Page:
József Cardinal Mindszenty, Memoirs, trans. Richard and Clara Winston, and Jan van Heurck  (New York:  Macmillan Publishing Co., Inc., 1974), 62-63.

Thursday, August 14, 2014

"The good people died first."

"The good people died first. Those who refused to steal or to prostitute themselves died. Those who gave food to others died. Those who refused to eat corpses died. Those who refused to kill their fellow man died. Parents who resisted cannibalism died before their children did."

     Timothy Snyder on the Ukrainian famine of 1933.  Bloodlands:  Europe between Hitler and Stalin (New York:  Basic Books, 2010), 50.

Concede michi, Concede mihi

"Give us, O Lord, a steadfast heart, which no unworthy thought can drag downwards; an unconquered heart, which no tribulation can wear out; an upright heart, which no unworthy purpose may tempt aside. Bestow upon us also, O Lord our God, understanding to know thee, diligence to seek thee, wisdom to find thee, and a faithfulness that may finally embrace thee; through Jesus Christ our Lord."

     Cf. the "Concede michi":

"Concede michi misericors Deus que tibi placita sunt ardenter concupiscere, prudenter inuestigare, ueraciter agnoscere et perfecte implere. Ad laudem et gloriam nominis tui ordina statum meum, et quod a me requiris tribue ut sciam, et da exequi ut oportet et expedit anime mee. Via mea, Domine, ad te tuta sit, recta et consummata, non deficiens inter prospera et aduersa, ut in prosperis tibi gratiam referam et in aduersis seruem patientiam, ut in illis non extollar et in istis non deprimar; de nullo gaudeam nisi quod promoueat me apud te, nec de aliquo doleam nisi quod abducat me a te; nulli placere appetam uel displicere timeam nisi te. Vilescant michi omnia transitoria propter te, et cara sint michi omnia tua et tu Deus super quam omnia. Tedeat me omnis gaudii quod est sine te, nec cupiam aliquid quod est extra te. Delecte me labor qui est pro te, et tediosa sit michi omnis quies que non est in te. Frequenter da me cor meum ad te dirigere, et defectionem meam cum emendationis proposito dolendo pensare. Fac me, Deus meus, humilem sine fictione, ylarem sine dissolutione, tristem sine deiectione, maturum sine grauiture, agilem sine leuitate, ueracem sine duplicitate, te timentem sine desperatione, sperentem sine presumptione, proximum corrigere sine simulatione, ipsum edificare uerbo et exemplo sine elatione, obedientem sine contradictione, patientem sine murmuratione. Da michi, dulcissime Deus, cor peruigil quod nulla abducat a te curiosa cogitatio; da nobile quod nulla deorsum trahat indigna affectio; da inuictum quod nulla fatiget tribulatio; et da liberum quod nulla sibi uendicet uiolenta temptatio; et da rectum quod nulla obliquet sinistra intentio. Largire michi, Domine Deus meus, intellectum te cognoscentem, diligentiam te querentem, sapientiam te inuenientem, conuersationem tibi placentem, perseuerantiam te fideliter expectantem, et fiduciam te finaliter amplectentem; tuis penis configi per penitentiam, tuis beneficiis uti in uia per gratiam, et tuis gaudiis in patria frui per gloriam. Amen."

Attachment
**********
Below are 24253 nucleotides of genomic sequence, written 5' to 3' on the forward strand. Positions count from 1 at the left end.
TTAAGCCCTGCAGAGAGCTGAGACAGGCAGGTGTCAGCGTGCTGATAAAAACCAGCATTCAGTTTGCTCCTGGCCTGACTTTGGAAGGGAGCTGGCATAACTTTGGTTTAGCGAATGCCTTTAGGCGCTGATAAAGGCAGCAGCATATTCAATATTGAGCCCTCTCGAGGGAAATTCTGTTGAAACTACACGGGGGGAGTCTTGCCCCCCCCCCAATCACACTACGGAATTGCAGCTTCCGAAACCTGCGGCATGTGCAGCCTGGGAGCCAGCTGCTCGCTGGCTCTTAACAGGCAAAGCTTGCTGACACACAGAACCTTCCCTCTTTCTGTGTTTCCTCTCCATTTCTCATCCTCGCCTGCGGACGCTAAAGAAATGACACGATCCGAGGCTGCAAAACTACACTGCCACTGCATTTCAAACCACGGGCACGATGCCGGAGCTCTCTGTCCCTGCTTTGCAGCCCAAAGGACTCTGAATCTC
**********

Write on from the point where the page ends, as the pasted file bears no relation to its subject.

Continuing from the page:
Ystoria sancti Thome de Aquino de Guillaume de Tocco (1323):  édition critique, introduction et notes, ed. Claire le Brun-Gouanvic, Studies and texts 127 (Toronto:  Pontifical Institute of Mediaeval Studies, 1996), 156 (chap. 29 of the Ystoria).
     Though this is a "prex authenticitate dubia" (prayer of dubious authenticity) listed by Corpus Thomisticum among the "OPERA DUBIA AUTHENTICITATE" (works of dubious authenticity), Le Brun-Gouanvic (from whose edition of the Ystoria Corpus Thomisticum derives its text) is convinced that the textual tradition behind the two 15th-century manuscripts of the Ystoria in which it is found (Kiel, Universitätsbibliothek, Bord. 27, ff. 1r-65r; and Krakow, Biblioteka Jagiellonska, 5092, ff. 1ra-45vb) goes right back to William of Tocco himself, who added the "Concede michi" to the fourth and final edition of his Ystoria in the months leading up to the canonization of Aquinas on 18 July 1323 (74-75, as preceded from p. 72 by the comments on δ; in her French translation, le Brun-Gouanvic says simply, "Cette dernière partie a été ajoutée dans la quatrième rédaction" (L'histoire de saint Thomas d'Aquin de Guillaume de Tocco:  Traduction française du dernier état du texte (1323), Sagesses chrétiennes (Paris:  Les Éditions du Cerf, 2005), 78n2)).  Le Brun-Gouanvic is, needless to say, an important authority on the Life by William of Tocco. 
     Translations are readily available on the Internet if searched by "Concede mihi".  See, for example, this one, which appears to follow the Latin fairly closely.
     For a fresh translation and recent discussion of the "Concede michi" (considered as one of the four Piae preces and probablyin the light of the work of Le Brun-Gouanvicauthentic, if happily indebted to an epistle from Master of the Order of Preachers Humbert of Romans), see Paul Murray, O.P., Aquinas at prayer:  the Bible, mysticism and poetry (London:  Bloomsbury, 2013), pp. 39 ff. (before that point, too).
     For an early translation into English, see pp. 287-288 of vol. 3 of Maskell's Monumenta ritualia ecclesiae Anglicanae.

Wednesday, August 13, 2014

A jubilation of the mind